This whole experience totally reinforced my belief that homeschool was going to be the best fit for Kai. By schooling her at home we'll have the chance to work at her pace. She can do Kindergarten reading and writing and Second grade science if that is what she needs. She'll have the chance to participate in subjects to the extent that she is ready and capable while being challenged in a way that encourages confidence and security in her own abilities.

So she's enrolling in a local homeschool academy one day a week despite the warnings that she may not be ready for the big bad world of Kindergarten. Because I know she is ready. And I know that if I wait a year and enroll her at the age of 6 1/2 she'll be bored out of her mind.

But I've learned something very important here. That I am my daughter's strongest and best advocate. That I know her capabilities better than any test ever can. And that I'm going to have to be vigilant in fighting that she get what she needs from others because no one else will.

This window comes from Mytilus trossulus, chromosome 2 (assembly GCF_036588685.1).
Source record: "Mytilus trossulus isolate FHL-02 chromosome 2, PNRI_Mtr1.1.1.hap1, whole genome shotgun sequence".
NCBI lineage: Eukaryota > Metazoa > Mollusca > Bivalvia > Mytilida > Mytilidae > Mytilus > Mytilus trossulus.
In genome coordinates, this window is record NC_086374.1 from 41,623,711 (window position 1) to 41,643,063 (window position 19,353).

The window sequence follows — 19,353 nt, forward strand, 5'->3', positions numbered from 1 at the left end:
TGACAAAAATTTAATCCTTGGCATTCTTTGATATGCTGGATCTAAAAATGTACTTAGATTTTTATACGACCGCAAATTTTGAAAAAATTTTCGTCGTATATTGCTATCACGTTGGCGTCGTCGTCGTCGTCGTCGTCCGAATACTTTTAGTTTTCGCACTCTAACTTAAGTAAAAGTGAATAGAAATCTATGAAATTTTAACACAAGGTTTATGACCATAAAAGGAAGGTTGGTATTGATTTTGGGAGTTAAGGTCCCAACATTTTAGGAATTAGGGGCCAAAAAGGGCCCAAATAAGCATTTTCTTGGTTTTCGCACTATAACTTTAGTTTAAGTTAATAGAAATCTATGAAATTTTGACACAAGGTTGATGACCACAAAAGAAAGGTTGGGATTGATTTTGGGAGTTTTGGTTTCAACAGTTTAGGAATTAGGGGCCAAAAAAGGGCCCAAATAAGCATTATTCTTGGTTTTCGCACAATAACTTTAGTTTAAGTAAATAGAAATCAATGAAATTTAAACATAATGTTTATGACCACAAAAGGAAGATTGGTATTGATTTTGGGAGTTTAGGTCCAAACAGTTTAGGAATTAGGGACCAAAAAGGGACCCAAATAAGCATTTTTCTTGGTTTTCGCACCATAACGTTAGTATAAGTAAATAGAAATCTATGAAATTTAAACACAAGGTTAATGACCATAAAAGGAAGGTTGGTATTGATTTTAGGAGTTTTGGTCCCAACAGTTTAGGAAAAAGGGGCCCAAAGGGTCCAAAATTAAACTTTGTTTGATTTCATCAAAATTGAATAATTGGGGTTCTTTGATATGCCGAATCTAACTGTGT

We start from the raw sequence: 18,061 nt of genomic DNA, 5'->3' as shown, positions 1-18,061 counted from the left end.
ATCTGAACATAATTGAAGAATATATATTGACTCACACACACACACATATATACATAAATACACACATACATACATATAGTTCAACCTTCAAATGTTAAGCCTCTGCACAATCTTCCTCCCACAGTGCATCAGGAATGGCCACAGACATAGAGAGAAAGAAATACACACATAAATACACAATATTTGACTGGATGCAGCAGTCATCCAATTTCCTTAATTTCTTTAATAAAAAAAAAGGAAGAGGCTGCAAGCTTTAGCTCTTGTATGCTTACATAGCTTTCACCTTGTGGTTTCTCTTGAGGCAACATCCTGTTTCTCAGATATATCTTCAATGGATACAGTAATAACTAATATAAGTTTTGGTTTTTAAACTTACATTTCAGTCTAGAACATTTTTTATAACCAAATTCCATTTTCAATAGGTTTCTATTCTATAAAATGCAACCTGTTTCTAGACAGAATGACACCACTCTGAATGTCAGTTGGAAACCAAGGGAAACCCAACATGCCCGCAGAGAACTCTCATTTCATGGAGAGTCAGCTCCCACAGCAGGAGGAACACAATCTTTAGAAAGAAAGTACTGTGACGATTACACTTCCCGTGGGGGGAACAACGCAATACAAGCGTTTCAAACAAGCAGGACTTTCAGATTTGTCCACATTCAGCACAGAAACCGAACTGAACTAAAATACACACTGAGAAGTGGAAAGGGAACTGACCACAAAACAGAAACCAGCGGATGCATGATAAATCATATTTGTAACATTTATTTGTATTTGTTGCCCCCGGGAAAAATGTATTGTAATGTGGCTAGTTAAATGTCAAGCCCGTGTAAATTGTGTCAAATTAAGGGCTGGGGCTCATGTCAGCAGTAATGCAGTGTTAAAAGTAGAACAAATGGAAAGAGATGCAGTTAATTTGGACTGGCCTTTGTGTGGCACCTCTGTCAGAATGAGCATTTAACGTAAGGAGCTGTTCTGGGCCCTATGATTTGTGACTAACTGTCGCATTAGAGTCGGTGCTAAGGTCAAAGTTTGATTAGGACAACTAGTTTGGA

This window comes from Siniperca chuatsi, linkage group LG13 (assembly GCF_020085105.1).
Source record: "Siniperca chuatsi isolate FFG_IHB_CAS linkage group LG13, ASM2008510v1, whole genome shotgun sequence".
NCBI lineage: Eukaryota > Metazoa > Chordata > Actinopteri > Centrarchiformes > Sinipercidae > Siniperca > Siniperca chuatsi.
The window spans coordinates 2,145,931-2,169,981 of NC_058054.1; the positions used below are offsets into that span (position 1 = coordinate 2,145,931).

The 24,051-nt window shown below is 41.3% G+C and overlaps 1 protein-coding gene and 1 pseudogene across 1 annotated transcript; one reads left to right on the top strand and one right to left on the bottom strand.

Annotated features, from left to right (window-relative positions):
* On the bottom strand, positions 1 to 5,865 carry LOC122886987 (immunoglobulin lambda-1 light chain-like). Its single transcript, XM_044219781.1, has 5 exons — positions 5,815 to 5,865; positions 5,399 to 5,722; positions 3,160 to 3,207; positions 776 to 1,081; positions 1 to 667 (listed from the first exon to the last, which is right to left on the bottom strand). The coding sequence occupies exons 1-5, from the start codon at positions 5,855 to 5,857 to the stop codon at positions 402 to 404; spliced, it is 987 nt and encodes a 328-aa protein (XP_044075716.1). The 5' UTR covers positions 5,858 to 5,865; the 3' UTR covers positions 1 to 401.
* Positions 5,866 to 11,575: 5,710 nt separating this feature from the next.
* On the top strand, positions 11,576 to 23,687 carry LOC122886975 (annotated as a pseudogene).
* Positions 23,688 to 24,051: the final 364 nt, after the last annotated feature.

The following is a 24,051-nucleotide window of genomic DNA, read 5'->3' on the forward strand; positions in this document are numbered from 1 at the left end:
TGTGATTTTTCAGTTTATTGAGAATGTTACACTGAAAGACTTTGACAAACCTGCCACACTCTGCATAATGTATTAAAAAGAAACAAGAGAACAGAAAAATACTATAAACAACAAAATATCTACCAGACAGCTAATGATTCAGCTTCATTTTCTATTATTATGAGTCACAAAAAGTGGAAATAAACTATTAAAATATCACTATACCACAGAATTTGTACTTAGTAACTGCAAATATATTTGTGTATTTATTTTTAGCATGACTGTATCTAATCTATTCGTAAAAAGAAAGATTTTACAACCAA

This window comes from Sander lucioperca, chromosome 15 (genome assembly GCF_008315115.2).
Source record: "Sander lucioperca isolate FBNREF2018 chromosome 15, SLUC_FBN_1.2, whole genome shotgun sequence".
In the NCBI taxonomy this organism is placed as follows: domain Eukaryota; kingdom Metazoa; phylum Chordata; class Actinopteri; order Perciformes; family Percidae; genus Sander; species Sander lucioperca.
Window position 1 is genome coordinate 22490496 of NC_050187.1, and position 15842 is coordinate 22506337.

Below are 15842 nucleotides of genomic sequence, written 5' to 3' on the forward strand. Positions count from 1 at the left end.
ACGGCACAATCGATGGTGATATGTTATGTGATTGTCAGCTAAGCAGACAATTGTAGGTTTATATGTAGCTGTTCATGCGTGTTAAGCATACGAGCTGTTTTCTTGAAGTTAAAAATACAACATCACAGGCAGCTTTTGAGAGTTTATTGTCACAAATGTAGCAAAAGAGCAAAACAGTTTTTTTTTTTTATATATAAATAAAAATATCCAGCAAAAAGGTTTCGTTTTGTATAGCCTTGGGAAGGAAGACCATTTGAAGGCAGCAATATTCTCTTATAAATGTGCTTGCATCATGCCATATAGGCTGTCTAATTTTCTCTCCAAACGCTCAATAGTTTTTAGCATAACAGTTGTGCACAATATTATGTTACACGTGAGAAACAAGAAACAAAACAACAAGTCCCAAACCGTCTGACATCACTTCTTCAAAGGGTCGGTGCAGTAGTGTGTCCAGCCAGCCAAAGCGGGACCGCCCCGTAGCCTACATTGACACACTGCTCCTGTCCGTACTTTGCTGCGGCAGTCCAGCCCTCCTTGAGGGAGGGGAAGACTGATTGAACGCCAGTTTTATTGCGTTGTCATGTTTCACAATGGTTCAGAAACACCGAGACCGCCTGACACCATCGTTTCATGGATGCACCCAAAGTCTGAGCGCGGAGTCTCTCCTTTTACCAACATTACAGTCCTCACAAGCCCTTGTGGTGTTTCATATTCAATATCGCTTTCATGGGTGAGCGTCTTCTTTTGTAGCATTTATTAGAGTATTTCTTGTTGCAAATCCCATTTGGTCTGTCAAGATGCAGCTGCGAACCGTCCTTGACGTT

(Updated to add: I thought I might need to clarify that on the test she scored in the 5 1/2 - 6 year range on everything BUT the writing portions. Her verbal, social, & categorizing/matching skills all placed her in the older range. But, since the test was so heavily influenced by the writing they averaged her age out to be 4 1/2 years.)

I guess that's just one more thing that goes along with being a mom. Now, let's just hope I'm as right as I think I am.

In the meantime, I'd love to know about how others handle similar situations. Have you had to fight on your child's behalf for the treatment they deserved? Any tips for the rest of us?


eryn erickson said...

I'm so proud of Kai! I love her dearly.

Crayl said...

When I first started reading today's blog I thought,"WAIT!, She said she was going to homeschool, oh NO!!"

I was very relieved by the end. I am so happy you went through this so you can see that she will be allowed to fully blossom in your care, not simply fit into a specific expectation.

Adam Shields said...

Children learn at different paces and although I am very supportive of public school, home school is a good choice for many children. But your description seems like there should be some other options. GA says that 5 year olds have mandatory kindergarten (which means that they have to accept Kai). She might be placed in an EIP (Early Intervention Program) classroom, but that just means more individualized attention and smaller classrooms.